Earlier this month, Dennis Lin of the San Diego Union Tribune reported that the Padres were mulling a role change for catcher Christian Bethancourt that would allow him to catch, play third base and also pitch. Today, Lin reports that Bethancourt has been up to 97 mph in while facing live hitters and is planning to pitch in the Panama Winter League as the next step in the process (Twitter links).
Bethancourt is working to develop a changeup, Lin writes, but it’s no surprise to see that his velocity is already lighting up the radar gun. As a prospect, Bethancourt was lauded for having one of the best arms in all of baseball and routinely drew an 80 grade for his arm strength (on the 20-80 scouting scale). That, of course, doesn’t mean that he’ll be able to command his fastball effectively if he does attempt to pitch in the Majors, and he’ll need at least one additional pitch in order to succeed, hence the work on the changeup.
While not all transitions of this nature are successful, Bethancourt would hardly be the first player to start his career behind the plate but end up working on the mound. Kenley Jansen is the most notable instance of that jump, but others such as Chris Hatcher, Jason Motte and Troy Percival began their careers as catchers. Of course, this type of conversion is also typically made earlier in a player’s career; Jansen’s final game as a catcher came in 2009 at the age of 22, for instance. Hatcher did catch up until the year 2010 — his age-25 season and the same age at which Bethancourt presently finds himself. That similarity notwithstanding, Hatcher caught just five games in the Majors before making a permanent move to the mound. Bethancourt, on the other hand, has already played in 153 Major League games and racked up 482 plate appearances.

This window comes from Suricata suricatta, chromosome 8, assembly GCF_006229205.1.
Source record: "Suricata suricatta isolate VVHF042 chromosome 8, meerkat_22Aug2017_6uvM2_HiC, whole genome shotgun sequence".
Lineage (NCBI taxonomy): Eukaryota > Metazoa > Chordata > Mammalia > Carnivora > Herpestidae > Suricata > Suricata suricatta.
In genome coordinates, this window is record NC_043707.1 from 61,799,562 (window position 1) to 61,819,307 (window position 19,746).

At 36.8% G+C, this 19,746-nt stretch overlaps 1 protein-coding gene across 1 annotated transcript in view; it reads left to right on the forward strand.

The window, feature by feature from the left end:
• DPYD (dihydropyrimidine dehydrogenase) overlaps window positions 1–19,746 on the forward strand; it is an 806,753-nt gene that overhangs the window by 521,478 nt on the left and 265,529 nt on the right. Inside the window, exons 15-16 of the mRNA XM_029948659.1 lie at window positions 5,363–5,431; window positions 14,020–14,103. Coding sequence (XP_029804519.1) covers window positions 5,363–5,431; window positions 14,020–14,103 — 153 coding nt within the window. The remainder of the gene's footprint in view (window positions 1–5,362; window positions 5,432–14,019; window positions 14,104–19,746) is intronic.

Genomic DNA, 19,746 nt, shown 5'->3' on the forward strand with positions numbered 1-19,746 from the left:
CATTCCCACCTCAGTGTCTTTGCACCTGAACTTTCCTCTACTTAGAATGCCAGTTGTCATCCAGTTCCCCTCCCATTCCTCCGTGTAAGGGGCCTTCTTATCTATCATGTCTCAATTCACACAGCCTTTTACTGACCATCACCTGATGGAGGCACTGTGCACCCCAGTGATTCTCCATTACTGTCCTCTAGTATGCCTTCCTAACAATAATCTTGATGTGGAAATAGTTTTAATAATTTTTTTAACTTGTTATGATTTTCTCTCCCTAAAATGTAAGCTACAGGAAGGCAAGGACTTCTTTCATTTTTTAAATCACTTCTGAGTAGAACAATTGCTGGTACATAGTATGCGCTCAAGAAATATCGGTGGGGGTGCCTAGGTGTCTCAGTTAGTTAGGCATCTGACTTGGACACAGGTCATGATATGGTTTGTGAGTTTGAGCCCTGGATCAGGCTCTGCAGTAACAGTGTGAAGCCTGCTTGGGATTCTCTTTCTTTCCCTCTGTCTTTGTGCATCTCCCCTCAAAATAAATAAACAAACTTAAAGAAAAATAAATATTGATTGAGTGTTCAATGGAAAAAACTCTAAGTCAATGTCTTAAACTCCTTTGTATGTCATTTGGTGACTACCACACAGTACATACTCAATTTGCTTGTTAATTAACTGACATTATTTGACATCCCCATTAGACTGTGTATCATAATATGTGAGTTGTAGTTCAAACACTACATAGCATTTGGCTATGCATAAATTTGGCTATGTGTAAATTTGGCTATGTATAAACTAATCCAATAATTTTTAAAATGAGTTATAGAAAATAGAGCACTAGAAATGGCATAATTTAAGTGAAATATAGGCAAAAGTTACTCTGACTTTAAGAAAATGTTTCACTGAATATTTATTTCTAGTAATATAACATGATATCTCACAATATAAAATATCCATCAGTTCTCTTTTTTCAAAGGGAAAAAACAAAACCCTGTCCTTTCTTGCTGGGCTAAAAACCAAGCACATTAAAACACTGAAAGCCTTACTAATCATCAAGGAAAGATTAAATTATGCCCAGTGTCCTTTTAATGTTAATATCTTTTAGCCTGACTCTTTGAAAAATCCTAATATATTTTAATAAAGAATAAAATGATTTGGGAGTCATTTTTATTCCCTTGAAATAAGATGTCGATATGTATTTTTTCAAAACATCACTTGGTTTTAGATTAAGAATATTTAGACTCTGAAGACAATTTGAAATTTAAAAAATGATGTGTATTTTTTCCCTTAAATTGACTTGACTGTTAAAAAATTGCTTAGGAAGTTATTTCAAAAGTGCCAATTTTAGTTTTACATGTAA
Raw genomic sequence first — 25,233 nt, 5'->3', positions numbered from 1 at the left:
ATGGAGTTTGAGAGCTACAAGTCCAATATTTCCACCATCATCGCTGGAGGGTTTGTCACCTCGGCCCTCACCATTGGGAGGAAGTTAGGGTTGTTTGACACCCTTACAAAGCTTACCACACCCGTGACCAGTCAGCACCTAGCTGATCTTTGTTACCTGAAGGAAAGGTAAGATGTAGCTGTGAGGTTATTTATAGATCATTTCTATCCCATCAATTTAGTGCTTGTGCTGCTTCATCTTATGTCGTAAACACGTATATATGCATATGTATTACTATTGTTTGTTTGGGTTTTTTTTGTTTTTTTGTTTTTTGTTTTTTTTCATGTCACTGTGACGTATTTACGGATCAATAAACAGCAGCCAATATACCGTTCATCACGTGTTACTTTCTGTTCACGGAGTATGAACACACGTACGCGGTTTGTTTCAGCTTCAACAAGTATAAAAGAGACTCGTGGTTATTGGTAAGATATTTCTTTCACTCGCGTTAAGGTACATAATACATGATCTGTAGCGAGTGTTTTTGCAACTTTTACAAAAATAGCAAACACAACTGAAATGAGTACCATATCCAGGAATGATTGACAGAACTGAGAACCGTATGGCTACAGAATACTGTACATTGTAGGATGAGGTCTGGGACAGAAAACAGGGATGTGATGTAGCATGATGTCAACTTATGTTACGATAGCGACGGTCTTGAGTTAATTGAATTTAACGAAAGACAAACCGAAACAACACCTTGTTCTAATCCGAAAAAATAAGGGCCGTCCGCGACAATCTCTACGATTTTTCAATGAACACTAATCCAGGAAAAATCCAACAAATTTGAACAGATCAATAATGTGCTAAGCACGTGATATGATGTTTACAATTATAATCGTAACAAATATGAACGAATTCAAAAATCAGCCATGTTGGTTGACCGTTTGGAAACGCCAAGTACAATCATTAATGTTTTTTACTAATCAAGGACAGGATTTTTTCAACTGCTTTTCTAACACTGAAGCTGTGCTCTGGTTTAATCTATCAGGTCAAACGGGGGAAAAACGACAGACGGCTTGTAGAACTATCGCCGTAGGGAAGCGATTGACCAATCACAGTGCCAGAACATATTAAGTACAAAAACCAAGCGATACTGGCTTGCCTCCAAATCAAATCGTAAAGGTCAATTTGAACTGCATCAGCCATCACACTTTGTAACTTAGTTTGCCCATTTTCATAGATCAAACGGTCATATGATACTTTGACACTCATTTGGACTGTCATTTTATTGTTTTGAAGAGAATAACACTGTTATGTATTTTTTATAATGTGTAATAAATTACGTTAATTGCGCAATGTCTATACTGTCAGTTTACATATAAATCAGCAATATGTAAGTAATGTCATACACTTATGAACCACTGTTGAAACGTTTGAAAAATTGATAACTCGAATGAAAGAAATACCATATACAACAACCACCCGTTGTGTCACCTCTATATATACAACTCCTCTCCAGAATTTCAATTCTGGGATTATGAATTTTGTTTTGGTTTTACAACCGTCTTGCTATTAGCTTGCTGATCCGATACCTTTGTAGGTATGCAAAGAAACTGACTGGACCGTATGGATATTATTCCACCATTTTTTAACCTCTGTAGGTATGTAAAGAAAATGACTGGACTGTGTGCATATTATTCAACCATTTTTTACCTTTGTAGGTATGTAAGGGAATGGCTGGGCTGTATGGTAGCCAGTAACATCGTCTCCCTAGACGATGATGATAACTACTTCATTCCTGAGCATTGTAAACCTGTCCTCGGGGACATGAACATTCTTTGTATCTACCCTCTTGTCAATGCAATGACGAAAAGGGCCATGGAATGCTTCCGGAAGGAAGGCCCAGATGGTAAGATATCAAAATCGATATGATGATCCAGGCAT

There’s little in the way of recent precedent for a player being able to work as a pitcher, a catcher, an infielder and even an outfielder — the Padres put Bethancourt in the outfield 12 times this season, and he logged a combined 73 2/3 innings between the two corners — but if Bethancourt is able to pull it off with any degree of success, he’d become an enormously valuable asset for the Friars. Certainly, there’s quite a bit of work to be done on his end before that notion even approaches reality, but pitching in Panama this winter will give the club a chance to evaluate him in a game setting and determine the viability of Bethancourt serving as a mound option in the near future. Gaining experience in Panama and during Spring Training will be especially important for Bethancourt, as he’s out of minor league options and therefore can’t be sent down to further hone his skills as a pitcher in the minors.